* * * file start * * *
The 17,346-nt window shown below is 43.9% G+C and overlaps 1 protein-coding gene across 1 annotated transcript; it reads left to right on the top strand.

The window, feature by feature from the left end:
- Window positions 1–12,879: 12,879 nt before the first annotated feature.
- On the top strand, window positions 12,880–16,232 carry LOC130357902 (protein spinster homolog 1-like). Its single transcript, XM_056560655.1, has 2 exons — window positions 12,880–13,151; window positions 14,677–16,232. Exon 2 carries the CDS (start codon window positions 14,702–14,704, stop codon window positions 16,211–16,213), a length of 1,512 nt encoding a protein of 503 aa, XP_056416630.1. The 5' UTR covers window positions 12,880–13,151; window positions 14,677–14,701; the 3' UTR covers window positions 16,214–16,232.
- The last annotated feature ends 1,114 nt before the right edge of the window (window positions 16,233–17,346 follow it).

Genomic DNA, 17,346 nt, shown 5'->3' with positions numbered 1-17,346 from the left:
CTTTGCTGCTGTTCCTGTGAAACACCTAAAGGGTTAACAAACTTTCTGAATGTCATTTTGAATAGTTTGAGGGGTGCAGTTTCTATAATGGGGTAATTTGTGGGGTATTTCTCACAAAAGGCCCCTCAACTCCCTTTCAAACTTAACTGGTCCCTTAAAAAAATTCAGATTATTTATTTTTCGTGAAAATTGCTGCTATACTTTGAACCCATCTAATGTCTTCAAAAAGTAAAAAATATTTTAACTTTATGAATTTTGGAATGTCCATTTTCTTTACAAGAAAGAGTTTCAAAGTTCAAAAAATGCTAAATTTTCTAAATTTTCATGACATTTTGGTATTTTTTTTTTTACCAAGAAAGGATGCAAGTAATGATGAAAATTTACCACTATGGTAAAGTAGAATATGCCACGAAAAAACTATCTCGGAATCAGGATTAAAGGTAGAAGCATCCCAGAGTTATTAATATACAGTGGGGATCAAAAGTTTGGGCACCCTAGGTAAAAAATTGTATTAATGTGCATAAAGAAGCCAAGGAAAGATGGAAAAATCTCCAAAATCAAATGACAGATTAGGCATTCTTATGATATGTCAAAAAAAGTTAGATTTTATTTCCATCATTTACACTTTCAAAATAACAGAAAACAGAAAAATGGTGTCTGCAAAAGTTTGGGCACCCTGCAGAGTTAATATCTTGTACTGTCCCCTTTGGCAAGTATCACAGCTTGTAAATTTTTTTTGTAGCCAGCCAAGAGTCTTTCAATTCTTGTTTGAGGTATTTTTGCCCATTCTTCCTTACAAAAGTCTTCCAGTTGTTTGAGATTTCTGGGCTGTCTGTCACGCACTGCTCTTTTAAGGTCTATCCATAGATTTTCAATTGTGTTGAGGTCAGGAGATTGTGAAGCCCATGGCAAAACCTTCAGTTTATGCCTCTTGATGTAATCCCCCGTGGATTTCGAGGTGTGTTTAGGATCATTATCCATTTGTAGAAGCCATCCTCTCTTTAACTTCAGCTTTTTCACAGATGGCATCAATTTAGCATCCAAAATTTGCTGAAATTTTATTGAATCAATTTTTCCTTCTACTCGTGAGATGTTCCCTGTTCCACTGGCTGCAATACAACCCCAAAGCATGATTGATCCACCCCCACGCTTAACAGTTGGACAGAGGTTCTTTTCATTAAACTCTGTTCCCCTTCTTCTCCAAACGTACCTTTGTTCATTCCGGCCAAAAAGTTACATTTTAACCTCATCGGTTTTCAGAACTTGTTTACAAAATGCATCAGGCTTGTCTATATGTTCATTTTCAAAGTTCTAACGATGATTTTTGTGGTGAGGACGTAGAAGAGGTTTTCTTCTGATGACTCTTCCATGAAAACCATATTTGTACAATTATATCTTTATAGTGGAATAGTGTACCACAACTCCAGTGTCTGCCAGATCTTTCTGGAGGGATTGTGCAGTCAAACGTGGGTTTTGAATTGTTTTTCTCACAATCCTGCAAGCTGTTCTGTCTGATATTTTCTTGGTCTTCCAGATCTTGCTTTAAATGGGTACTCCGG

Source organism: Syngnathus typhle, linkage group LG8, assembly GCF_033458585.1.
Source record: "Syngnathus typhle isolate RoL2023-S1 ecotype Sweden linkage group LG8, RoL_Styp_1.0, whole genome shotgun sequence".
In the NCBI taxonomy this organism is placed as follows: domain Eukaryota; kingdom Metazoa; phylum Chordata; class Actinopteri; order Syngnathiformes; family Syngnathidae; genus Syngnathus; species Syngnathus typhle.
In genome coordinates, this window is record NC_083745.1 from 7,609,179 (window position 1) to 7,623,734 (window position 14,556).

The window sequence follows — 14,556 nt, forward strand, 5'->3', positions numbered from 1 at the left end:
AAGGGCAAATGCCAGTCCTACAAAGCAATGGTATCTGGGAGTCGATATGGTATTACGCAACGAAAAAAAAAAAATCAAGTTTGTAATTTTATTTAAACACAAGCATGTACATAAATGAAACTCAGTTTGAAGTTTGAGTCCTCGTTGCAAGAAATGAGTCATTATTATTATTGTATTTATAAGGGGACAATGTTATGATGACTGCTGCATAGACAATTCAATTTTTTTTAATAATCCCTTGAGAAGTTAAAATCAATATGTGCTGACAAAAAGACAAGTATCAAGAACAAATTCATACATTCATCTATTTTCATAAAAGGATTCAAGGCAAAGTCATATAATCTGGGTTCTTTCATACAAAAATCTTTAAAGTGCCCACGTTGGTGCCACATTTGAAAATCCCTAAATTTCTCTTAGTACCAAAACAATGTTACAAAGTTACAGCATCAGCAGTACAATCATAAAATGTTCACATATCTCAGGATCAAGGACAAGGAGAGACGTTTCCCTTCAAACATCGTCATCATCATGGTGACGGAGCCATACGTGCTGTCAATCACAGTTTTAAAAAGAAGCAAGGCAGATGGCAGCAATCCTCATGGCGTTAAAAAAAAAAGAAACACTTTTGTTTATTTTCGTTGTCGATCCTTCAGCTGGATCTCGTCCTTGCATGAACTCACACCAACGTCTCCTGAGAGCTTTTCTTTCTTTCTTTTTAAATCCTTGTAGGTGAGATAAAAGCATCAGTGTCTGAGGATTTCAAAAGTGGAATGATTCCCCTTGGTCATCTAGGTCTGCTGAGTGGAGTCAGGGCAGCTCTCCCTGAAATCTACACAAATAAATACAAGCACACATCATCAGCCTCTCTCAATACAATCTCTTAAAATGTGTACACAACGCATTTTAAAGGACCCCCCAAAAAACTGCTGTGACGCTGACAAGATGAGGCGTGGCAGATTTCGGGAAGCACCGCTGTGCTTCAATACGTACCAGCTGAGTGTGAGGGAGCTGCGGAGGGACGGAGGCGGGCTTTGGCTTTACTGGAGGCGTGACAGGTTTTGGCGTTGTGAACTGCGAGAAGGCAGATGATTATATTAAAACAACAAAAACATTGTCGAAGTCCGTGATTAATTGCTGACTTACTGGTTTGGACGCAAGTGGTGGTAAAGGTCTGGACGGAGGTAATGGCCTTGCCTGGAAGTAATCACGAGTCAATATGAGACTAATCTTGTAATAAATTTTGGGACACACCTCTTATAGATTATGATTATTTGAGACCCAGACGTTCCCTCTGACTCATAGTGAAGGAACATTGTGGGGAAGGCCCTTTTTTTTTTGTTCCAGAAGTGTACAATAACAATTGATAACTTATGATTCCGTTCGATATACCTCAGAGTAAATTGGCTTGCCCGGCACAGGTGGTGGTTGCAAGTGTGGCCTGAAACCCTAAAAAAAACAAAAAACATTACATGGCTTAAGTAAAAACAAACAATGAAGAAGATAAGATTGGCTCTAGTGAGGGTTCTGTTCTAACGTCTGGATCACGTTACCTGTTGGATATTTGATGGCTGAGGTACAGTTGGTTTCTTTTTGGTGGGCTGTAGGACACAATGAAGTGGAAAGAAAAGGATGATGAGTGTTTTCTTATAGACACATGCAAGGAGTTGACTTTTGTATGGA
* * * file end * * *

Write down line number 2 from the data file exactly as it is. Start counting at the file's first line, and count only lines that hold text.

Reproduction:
The window, feature by feature from the left end: